Such students often begin in the fall without a clear understanding of the rigors involved in their specific major or career, and many of these students leave after one or two semesters. They might also be taken aback because they were always the top player in their high school, and have to put in a lot more work now.
    A factor that might receive inadequate consideration when selecting a school is the local music culture. It is worth investigating whether a college will actually be able to offer a student lots of playing time in various ensembles and styles. Schools advertise opportunities, but not necessarily how competitive the groups are.
    Inquire whether there are area performance opportunities for music majors. A freshman woodwind quintet (or soloist) that has a standing monthly gig at a local church or other establishment is learning valuable lessons beyond the classroom. Similarly, community orchestras and bands can give young conductors and composers excellent opportunities.
    Whether a student can actually afford to attend a particular school is important; it doesn’t always work itself out. Students who are constantly stressed about money cannot flower in college the way they should. Choose the less expensive option, especially for a bachelor’s degree, with an eye on competing for top graduate assistantships for the next diploma.
F. David Romines
Marywood University

    If I had to name just one overlooked factor, it would be the quality of the performance opportunities at the intended school. A great large group, with full and balanced part distribution and great literature, is of primary significance. High school students are rarely prepared for the rigors of music study, and even further removed from the quality of the chamber or ensemble experiences that await. All schools will play good literature, but there is a significant disparity between the quality of one versus another. While listening to recordings or performance examples has benefits, nothing will parallel the performance of a work.
Douglas Overmier
Northwest Missouri State University

    When choosing a college, sometimes students forget to think about which school fits their strengths, weaknesses, and personality the best. It can be easy for students to let someone else make the decision about where they will attend college. Parents may want their children to stay nearby. Peers may encourage their friends to attend the same college. A general desire for prestige may drive a student to apply only to the most selective colleges.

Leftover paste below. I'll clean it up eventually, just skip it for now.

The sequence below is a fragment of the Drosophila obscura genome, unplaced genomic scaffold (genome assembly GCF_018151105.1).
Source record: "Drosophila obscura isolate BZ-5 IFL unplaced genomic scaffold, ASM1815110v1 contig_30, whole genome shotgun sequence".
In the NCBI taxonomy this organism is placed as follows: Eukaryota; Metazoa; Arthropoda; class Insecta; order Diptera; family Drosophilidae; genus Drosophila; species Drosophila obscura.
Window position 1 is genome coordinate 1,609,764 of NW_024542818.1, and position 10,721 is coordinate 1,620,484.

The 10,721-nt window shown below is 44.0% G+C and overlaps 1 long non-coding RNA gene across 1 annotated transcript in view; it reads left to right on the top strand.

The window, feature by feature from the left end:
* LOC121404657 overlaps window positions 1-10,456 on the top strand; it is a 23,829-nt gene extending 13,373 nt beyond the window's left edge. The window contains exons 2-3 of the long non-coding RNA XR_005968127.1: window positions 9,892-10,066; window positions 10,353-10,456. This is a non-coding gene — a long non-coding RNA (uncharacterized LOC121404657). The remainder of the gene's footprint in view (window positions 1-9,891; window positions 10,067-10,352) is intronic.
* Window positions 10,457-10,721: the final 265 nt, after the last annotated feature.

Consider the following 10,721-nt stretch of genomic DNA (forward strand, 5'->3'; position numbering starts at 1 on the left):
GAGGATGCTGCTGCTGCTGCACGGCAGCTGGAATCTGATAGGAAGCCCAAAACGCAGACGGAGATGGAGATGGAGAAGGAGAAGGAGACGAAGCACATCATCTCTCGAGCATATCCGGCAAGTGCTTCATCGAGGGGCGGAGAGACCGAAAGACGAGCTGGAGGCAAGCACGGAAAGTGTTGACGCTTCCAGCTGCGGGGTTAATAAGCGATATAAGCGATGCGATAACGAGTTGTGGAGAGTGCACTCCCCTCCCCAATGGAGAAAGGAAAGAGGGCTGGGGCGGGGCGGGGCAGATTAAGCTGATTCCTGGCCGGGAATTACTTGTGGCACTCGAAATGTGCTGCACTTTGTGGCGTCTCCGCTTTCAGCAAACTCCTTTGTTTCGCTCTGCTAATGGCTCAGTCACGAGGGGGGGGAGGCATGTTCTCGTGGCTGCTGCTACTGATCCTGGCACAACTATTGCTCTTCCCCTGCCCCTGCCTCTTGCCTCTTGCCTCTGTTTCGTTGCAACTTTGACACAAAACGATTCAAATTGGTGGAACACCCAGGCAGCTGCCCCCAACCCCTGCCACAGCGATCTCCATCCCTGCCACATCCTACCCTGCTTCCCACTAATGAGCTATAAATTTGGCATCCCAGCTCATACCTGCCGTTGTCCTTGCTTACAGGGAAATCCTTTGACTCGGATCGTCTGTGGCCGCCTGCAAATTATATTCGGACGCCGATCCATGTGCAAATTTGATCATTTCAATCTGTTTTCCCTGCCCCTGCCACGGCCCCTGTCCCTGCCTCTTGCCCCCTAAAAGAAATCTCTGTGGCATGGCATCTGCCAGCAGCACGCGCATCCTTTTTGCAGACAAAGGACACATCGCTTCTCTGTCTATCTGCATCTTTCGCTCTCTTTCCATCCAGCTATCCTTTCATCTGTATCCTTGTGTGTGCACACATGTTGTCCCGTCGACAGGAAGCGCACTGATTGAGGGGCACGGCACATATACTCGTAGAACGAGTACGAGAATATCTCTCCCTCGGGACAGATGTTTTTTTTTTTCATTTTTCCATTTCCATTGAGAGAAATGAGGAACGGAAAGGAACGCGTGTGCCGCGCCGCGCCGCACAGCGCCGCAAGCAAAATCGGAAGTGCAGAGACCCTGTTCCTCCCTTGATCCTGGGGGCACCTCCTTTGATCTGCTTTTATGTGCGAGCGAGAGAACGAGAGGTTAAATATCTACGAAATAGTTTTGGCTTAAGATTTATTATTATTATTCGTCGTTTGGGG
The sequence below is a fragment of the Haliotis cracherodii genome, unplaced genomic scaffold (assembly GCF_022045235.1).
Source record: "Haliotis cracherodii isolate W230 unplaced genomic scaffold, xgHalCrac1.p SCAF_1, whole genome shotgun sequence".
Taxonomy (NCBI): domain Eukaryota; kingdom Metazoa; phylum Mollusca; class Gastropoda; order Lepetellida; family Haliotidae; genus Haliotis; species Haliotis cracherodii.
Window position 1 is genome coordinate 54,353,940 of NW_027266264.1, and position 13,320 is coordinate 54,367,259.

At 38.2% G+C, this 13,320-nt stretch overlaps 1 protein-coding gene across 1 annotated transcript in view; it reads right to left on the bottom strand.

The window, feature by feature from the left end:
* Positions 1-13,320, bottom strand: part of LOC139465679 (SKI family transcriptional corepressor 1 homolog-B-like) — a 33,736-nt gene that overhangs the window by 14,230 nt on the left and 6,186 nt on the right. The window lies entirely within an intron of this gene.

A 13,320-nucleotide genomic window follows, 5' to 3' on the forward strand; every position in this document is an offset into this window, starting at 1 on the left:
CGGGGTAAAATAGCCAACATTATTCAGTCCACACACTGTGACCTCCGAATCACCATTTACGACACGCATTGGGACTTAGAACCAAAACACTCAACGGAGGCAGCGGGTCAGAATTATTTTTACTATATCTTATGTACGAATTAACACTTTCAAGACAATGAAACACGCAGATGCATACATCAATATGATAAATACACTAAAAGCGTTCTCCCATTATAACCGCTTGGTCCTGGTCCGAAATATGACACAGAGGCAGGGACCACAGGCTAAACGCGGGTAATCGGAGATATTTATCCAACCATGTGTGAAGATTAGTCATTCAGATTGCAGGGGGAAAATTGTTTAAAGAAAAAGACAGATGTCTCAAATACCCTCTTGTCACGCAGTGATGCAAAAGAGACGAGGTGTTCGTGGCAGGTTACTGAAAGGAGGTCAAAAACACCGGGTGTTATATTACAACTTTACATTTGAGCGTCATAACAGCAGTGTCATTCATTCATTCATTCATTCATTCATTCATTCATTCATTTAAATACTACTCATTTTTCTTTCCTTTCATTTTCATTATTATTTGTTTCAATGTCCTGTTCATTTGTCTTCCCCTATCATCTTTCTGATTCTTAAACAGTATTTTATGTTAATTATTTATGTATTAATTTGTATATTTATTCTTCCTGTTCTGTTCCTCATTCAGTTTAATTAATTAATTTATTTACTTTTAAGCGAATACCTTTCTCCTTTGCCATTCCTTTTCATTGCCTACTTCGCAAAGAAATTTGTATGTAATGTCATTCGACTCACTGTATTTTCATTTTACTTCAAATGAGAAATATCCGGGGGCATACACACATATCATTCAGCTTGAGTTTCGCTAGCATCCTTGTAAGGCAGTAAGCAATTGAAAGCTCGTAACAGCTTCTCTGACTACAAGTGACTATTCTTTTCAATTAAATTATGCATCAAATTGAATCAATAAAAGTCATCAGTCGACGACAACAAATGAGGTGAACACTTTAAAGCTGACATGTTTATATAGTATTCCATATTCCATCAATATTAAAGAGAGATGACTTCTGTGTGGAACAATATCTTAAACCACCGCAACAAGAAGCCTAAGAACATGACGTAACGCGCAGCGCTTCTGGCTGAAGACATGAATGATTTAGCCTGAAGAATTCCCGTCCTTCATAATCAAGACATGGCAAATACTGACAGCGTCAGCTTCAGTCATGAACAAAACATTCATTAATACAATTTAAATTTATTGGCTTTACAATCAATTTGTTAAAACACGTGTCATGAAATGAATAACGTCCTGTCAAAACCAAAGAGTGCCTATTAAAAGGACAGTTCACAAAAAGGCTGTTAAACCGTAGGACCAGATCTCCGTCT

One of the most important considerations when determining which school fits best is the applied teacher or private teacher on the major instrument. When possible, prospective students should try to secure at least a mini-lesson and meeting with the teacher at each school at which they intend to apply. A student should consider whether he enjoys the teacher’s style of teaching and whether he believes he could learn a lot from the teacher.
    Students should find out what the performance opportunities are to make sure the school will be appropriately challenging. Students should aim to enter a school where they will be challenged by musicians in their section who are better than they are, but where they will still have ample opportunities to perform. Students can learn so much from peers who excel.
    The geographic location of the school is also important in determining where a student will fit best. Students should consider whether an urban, suburban, small city, or rural atmosphere is best for them. A student who fears being in the city may miss out on opportunities to learn if he attends a school in the heart of a city, but that same student may thrive as a leader in a different atmosphere. Students should also consider how far from home they are willing to be for college.
    The school that is the most ideal fit for one person may be a poor fit for someone else, even someone else who plays the same instrument and went to the same high school. When students attend the school at which they fit best, they will have a better chance to excel with the right teacher, the right challenges, and the right atmosphere for learning.
Kathy Melago
Slippery Rock University